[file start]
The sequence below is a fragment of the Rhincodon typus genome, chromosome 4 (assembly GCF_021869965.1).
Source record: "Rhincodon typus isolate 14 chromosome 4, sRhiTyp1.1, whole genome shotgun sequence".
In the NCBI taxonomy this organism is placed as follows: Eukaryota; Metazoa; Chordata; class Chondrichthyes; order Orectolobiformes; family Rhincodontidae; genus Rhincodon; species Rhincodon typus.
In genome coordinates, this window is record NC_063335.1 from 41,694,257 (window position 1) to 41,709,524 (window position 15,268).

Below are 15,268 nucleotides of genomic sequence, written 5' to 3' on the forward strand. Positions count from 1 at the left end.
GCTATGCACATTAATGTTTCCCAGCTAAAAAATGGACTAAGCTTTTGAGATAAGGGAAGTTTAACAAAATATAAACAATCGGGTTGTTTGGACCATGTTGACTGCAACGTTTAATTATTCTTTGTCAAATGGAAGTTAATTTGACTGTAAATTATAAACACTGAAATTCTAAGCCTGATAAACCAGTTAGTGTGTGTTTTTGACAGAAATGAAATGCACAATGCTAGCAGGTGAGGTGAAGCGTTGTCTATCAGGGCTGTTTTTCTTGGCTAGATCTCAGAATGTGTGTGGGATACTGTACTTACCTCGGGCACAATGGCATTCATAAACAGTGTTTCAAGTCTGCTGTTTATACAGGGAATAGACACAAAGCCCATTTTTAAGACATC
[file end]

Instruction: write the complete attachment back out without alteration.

The sequence below is a fragment of the Rhincodon typus genome, chromosome 4 (assembly GCF_021869965.1).
Source record: "Rhincodon typus isolate 14 chromosome 4, sRhiTyp1.1, whole genome shotgun sequence".
In the NCBI taxonomy this organism is placed as follows: Eukaryota; Metazoa; Chordata; class Chondrichthyes; order Orectolobiformes; family Rhincodontidae; genus Rhincodon; species Rhincodon typus.
In genome coordinates, this window is record NC_063335.1 from 41,694,257 (window position 1) to 41,709,524 (window position 15,268).

Below are 15,268 nucleotides of genomic sequence, written 5' to 3' on the forward strand. Positions count from 1 at the left end.
GCTATGCACATTAATGTTTCCCAGCTAAAAAATGGACTAAGCTTTTGAGATAAGGGAAGTTTAACAAAATATAAACAATCGGGTTGTTTGGACCATGTTGACTGCAACGTTTAATTATTCTTTGTCAAATGGAAGTTAATTTGACTGTAAATTATAAACACTGAAATTCTAAGCCTGATAAACCAGTTAGTGTGTGTTTTTGACAGAAATGAAATGCACAATGCTAGCAGGTGAGGTGAAGCGTTGTCTATCAGGGCTGTTTTTCTTGGCTAGATCTCAGAATGTGTGTGGGATACTGTACTTACCTCGGGCACAATGGCATTCATAAACAGTGTTTCAAGTCTGCTGTTTATACAGGGAATAGACACAAAGCCCATTTTTAAGACATC